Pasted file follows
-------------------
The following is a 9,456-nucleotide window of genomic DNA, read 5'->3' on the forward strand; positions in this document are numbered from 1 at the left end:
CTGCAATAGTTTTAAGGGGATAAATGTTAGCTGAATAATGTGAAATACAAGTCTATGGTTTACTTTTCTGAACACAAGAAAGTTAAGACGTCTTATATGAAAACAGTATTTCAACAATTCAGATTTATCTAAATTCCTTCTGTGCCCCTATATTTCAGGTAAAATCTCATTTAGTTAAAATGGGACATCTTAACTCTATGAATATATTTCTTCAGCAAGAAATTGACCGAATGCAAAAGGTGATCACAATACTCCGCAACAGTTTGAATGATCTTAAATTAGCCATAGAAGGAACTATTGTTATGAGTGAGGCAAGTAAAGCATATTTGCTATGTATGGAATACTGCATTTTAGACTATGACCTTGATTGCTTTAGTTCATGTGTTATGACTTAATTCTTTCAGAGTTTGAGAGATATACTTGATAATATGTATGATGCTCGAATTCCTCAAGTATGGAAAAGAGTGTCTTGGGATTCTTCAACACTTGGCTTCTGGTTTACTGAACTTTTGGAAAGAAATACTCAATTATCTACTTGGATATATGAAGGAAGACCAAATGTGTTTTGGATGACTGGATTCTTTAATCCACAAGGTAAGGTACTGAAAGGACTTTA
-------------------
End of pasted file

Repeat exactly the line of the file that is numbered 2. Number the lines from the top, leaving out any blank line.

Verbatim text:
CTGCAATAGTTTTAAGGGGATAAATGTTAGCTGAATAATGTGAAATACAAGTCTATGGTTTACTTTTCTGAACACAAGAAAGTTAAGACGTCTTATATGAAAACAGTATTTCAACAATTCAGATTTATCTAAATTCCTTCTGTGCCCCTATATTTCAGGTAAAATCTCATTTAGTTAAAATGGGACATCTTAACTCTATGAATATATTTCTTCAGCAAGAAATTGACCGAATGCAAAAGGTGATCACAATACTCCGCAACAGTTTGAATGATCTTAAATTAGCCATAGAAGGAACTATTGTTATGAGTGAGGCAAGTAAAGCATATTTGCTATGTATGGAATACTGCATTTTAGACTATGACCTTGATTGCTTTAGTTCATGTGTTATGACTTAATTCTTTCAGAGTTTGAGAGATATACTTGATAATATGTATGATGCTCGAATTCCTCAAGTATGGAAAAGAGTGTCTTGGGATTCTTCAACACTTGGCTTCTGGTTTACTGAACTTTTGGAAAGAAATACTCAATTATCTACTTGGATATATGAAGGAAGACCAAATGTGTTTTGGATGACTGGATTCTTTAATCCACAAGGTAAGGTACTGAAAGGACTTTA